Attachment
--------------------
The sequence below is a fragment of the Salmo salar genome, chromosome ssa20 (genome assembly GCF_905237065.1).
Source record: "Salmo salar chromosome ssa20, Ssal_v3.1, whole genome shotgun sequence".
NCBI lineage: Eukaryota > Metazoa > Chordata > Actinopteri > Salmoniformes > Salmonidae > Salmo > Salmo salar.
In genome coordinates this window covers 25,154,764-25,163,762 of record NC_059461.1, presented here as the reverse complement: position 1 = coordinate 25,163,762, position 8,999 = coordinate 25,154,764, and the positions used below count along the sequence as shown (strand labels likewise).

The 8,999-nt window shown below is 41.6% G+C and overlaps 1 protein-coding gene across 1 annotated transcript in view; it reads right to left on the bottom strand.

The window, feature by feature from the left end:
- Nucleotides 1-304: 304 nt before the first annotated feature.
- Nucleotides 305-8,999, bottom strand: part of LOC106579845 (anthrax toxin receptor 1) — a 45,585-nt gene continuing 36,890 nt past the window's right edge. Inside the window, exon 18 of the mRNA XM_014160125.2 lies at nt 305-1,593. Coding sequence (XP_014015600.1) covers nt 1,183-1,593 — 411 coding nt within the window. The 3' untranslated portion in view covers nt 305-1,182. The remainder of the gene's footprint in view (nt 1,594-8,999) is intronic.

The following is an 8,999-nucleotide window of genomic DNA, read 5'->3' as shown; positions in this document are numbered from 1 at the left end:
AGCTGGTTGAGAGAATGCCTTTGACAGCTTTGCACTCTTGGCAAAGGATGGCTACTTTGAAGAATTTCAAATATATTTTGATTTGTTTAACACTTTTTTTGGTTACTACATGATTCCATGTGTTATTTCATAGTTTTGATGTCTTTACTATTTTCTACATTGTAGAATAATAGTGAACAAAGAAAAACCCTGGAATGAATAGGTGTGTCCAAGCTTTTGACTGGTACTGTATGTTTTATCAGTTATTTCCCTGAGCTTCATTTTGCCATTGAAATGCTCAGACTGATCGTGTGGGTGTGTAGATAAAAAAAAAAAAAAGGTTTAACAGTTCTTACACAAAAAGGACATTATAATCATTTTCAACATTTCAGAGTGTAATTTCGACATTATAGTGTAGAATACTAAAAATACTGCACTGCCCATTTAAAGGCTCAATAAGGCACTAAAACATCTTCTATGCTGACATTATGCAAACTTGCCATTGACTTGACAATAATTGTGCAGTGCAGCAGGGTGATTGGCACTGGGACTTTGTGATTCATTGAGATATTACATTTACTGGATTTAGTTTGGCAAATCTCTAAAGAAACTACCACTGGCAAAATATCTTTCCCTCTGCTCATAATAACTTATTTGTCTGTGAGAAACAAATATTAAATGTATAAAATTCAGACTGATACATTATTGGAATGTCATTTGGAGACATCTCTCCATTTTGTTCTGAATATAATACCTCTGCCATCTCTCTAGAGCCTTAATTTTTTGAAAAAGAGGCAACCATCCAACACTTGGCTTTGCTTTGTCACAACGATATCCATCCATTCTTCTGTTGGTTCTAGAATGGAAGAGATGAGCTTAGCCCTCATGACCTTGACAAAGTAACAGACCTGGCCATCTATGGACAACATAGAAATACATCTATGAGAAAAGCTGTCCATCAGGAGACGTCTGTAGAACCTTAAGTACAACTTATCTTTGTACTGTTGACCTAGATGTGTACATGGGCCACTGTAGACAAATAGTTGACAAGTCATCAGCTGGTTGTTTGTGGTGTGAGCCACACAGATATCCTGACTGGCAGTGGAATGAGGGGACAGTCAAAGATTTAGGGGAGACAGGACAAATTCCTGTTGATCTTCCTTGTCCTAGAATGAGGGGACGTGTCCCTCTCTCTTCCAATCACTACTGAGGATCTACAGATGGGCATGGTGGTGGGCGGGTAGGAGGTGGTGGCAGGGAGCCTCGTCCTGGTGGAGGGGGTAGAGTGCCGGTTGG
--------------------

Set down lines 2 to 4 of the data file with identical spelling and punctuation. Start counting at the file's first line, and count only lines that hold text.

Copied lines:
Source record: "Salmo salar chromosome ssa20, Ssal_v3.1, whole genome shotgun sequence".
NCBI lineage: Eukaryota > Metazoa > Chordata > Actinopteri > Salmoniformes > Salmonidae > Salmo > Salmo salar.
In genome coordinates this window covers 25,154,764-25,163,762 of record NC_059461.1, presented here as the reverse complement: position 1 = coordinate 25,163,762, position 8,999 = coordinate 25,154,764, and the positions used below count along the sequence as shown (strand labels likewise).